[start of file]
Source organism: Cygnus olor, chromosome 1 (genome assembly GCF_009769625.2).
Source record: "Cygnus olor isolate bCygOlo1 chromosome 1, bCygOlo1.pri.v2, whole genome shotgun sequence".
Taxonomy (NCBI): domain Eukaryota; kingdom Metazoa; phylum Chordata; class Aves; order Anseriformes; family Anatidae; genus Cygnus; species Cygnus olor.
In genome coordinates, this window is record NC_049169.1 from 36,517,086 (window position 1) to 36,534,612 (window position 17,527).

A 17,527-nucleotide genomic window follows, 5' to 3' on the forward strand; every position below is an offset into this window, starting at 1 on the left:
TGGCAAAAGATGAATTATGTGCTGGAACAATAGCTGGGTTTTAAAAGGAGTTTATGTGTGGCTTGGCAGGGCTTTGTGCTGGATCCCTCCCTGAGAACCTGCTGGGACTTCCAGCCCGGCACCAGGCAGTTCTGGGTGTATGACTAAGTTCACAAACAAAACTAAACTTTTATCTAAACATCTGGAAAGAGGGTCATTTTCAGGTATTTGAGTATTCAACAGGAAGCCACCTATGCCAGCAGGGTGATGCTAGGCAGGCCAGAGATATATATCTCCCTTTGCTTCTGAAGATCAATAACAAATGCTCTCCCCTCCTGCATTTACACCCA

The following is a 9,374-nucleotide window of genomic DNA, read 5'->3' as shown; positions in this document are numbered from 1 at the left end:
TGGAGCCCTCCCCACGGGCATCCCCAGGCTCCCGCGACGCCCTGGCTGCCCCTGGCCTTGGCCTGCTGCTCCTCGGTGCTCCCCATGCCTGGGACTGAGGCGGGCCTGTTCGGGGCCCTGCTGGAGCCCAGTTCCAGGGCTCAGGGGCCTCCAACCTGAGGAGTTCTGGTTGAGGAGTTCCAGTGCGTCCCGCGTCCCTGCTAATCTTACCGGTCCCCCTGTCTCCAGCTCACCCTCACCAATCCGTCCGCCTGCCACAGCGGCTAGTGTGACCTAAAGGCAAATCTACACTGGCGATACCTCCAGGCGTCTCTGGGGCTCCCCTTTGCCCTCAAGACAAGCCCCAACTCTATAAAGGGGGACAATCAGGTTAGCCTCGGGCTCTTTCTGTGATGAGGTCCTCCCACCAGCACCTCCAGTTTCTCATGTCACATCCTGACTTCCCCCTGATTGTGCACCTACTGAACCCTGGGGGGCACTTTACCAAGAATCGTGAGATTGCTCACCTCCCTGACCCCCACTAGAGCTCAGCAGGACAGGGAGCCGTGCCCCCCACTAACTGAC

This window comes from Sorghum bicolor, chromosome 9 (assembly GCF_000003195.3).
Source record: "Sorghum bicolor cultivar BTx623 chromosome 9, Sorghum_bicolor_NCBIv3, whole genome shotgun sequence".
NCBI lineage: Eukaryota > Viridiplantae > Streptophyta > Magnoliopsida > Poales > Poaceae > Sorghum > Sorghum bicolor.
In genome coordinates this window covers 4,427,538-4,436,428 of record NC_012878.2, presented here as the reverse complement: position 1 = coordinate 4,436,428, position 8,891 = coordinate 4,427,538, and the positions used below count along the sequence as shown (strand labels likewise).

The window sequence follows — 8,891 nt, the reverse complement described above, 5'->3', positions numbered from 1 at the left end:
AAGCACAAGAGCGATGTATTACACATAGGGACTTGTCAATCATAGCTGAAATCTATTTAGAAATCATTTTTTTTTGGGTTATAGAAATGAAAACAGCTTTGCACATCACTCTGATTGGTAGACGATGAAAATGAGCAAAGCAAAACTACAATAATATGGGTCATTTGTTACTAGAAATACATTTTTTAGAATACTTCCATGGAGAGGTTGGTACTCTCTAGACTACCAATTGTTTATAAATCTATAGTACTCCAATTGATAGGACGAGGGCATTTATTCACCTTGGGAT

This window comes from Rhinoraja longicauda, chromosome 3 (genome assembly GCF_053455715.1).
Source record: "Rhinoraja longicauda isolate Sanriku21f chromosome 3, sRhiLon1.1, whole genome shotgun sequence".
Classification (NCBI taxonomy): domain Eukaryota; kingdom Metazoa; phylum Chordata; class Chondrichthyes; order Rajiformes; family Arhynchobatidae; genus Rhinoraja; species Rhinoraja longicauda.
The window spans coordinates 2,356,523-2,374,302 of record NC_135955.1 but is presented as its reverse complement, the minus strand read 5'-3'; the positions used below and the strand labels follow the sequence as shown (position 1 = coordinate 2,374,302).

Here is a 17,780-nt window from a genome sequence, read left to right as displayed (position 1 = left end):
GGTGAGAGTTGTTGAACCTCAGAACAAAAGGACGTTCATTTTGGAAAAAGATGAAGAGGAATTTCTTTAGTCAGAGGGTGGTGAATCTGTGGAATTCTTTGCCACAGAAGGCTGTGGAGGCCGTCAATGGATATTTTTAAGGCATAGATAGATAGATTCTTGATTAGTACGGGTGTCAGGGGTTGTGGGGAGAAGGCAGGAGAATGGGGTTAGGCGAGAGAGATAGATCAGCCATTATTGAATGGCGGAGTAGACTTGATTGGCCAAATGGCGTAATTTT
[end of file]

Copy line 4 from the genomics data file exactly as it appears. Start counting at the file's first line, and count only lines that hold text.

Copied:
In genome coordinates, this window is record NC_049169.1 from 36,517,086 (window position 1) to 36,534,612 (window position 17,527).